MANHATTAN, Kan. – No one can say the risk wasn't worth it.
Hiring – and then being used – by Bob Huggins … giving jobs to AAU coaches to attract NBA players to Manhattan … casting aside standard protocol to keep them there.
On Wednesday, as fans celebrated their first home victory over Kansas in 24 years, every suspect decision the Kansas State basketball program has made the last few years seemed justified. Every move seemed worth it.
"Raise your hand if you thought we could win tonight," Wildcats forward Bill Walker said during the postgame news conference.
More than a few folks obliged.
K-State's victory over the previously unbeaten Jayhawks might have been a mild upset, but no one was exactly stunned by the final outcome, either.
No win is out of reach for a team that features two first-round draft picks, including the likely No. 1 overall selection. The bigger buzz around these parts has involved why Walker and Michael Beasley would ever enroll at K-State in the first place.
Seriously, before Wednesday's game, a video montage highlighting K-State's "tradition" played on the coliseum's JumboTron. Every player on the screen sported high socks, short shorts and a 'fro.
With no NCAA tournament appearance since 1996, Kansas State doesn't have a rich history – or at least not a recent one – to sell to high school prospects. But, for one year, it did have Huggins, who magically convinced Walker and Beasley to sign with a school located more than two hours from any major airport.
Walker played just one, injury-shortened season under Huggins before the coach bolted for West Virginia last spring. That was more than Beasley, who was still a high school senior when Huggins packed his bags and headed for Morgantown.
Huggins' departure was a massive ego jolt to the K-State fan base. For months the Wildcats had dreamed about the success Beasley and Walker could bring to Manhattan – even if it was just for one or two seasons.
Now, not only had they lost Huggins, but the future of Beasley and Walker was also in jeopardy. In the end, athletic director Tim Weiser and school president Jon Wefald did the only thing they could to keep the twosome in Manhattan.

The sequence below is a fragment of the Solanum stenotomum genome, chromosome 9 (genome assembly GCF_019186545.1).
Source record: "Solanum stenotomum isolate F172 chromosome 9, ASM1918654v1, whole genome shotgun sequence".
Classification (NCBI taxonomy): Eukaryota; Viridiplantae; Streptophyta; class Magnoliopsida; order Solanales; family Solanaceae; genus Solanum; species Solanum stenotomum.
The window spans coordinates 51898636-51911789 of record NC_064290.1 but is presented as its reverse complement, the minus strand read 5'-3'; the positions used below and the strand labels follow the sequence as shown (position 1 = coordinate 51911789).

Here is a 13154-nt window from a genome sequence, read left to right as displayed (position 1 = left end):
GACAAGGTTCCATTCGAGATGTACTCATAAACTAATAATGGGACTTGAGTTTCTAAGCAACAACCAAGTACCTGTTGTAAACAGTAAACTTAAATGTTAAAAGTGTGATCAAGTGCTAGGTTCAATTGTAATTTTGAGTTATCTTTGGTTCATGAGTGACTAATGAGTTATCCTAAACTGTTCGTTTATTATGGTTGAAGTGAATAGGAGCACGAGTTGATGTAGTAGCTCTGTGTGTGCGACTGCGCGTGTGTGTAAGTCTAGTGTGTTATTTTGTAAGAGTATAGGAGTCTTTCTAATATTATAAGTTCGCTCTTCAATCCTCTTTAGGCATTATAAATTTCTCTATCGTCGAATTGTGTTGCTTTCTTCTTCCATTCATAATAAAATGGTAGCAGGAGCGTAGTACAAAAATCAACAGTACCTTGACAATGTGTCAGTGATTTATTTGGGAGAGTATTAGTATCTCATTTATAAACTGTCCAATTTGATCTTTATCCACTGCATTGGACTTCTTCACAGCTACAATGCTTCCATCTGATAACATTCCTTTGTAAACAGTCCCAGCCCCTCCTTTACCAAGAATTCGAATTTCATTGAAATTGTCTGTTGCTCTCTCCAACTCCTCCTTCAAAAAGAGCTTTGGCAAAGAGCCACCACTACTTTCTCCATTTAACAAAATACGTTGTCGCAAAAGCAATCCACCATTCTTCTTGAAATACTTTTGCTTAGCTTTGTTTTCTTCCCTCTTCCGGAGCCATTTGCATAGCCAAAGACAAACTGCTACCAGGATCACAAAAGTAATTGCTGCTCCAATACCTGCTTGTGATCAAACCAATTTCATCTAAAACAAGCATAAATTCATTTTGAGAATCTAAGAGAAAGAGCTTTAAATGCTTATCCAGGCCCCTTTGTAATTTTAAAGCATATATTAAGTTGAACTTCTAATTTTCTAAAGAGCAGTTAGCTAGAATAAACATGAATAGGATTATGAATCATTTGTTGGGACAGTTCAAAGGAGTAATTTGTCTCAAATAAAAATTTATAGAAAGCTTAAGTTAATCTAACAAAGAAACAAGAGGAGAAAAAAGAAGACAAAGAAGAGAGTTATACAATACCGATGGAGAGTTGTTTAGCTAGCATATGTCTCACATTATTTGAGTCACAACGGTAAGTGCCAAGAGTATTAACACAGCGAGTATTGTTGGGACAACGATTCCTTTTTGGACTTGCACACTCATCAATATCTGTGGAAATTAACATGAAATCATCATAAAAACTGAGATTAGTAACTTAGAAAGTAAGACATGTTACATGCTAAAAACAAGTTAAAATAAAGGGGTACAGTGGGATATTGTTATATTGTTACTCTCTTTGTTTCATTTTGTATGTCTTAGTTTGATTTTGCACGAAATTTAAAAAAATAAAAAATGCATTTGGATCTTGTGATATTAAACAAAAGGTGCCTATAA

They swallowed their pride.
Within days of the Huggins divorce, Kansas State announced that his assistant, Frank Martin, had been named head coach and that another Huggins aide, Dalonte Hill, would remain on the staff. Hill was arrested on suspicion of driving under the influence early Thursday, shortly after the Wildcats' upset win over the Jayhawks.
Martin's only head coaching experience had been at the high school level in Miami, where he'd been accused of recruiting violations. Hill had coached Beasley on the AAU circuit and was one of the main reasons the star forward chose K-State in the first place.
Across the college basketball landscape, the actions of Wefald and Weiser were scoffed at and ridiculed. Hiring a high school coach for the sole purpose of keeping a pair of one-and-done superstars seemed to go against every moral standard of college athletics.
The players had the power in this situation. Not the school. Kansas State, though, seemed fine with that as long as Beasley and Walker came through with one magical season.
After Wednesday, it seems as if they'll do just that.
The Wildcats' victory over No. 2 Kansas was no fluke. This wasn't a game you can chalk up to an off night for the Jayhawks or some bad calls by the officials.
Kansas State really is that good.
Beasley and Walker don't play like a pair of selfish superstars with tunnel vision toward the NBA. Instead they're staying within the team concept, sharing the ball, running sets, playing sound defense and, for the most part, taking excellent shots.
And make no mistake: Martin deserves loads of credit for their performance.
Any coach would foam at the mouth if you told him he'd have the opportunity to lead Beasley and Walker. Still, working with players of that caliber isn't always an easy task. There are egos to manage and respect has to be earned. Sometimes kids like that just don't want to listen.
That obviously hasn't been the case under Martin, who couldn't have done a better job of coaching in Wednesday's victory. He wasn't overmatched or overwhelmed by the situation. Whether it involved subbing players at key times or calling certain plays, Martin handled the game the same way he has a team that features nine, first-year players.
After the game, in the tunnel leading to the locker rooms, Kansas coach Bill Self grabbed Martin by the wrist, looked him in the eye and said: "Good job out there tonight."
It's too early to tell if Martin will have any staying power as a college head coach. Beasley and Walker – who combined for 47 points Wednesday – will be gone after this season, and most people have doubts about whether Martin will be able to consistently compete with the likes of Kansas, Texas and Oklahoma in recruiting.
Still, no matter what happens in the future, Martin is getting at least one shot at greatness, one opportunity to be remembered during a season when so many are rooting or him to fail.
So far he's making the most of it.
Wednesday he became the first Wildcats coach since 1983 to beat rival Kansas in Manhattan, and the achievements could keep coming.
No. 24 Kansas State is now the only undefeated team in Big 12 play, and things could stay that way until its March 1 rematch with the Jayhawks in Lawrence. At 20-1, Kansas is still a better, deeper team. But don't for a minute think they couldn't lose to the Wildcats on their home court.
A Big 12 title, an NCAA tournament berth and even a Final Four run. When Beasley and Walker are at their best – and with the Wildcats playing with an "us against the world" mentality – there isn't a team in the country that Kansas State can't beat.
It's a zany story, and the school took some risks to get here.
But, after what happened here Wednesday, no one can say it wasn't worth it.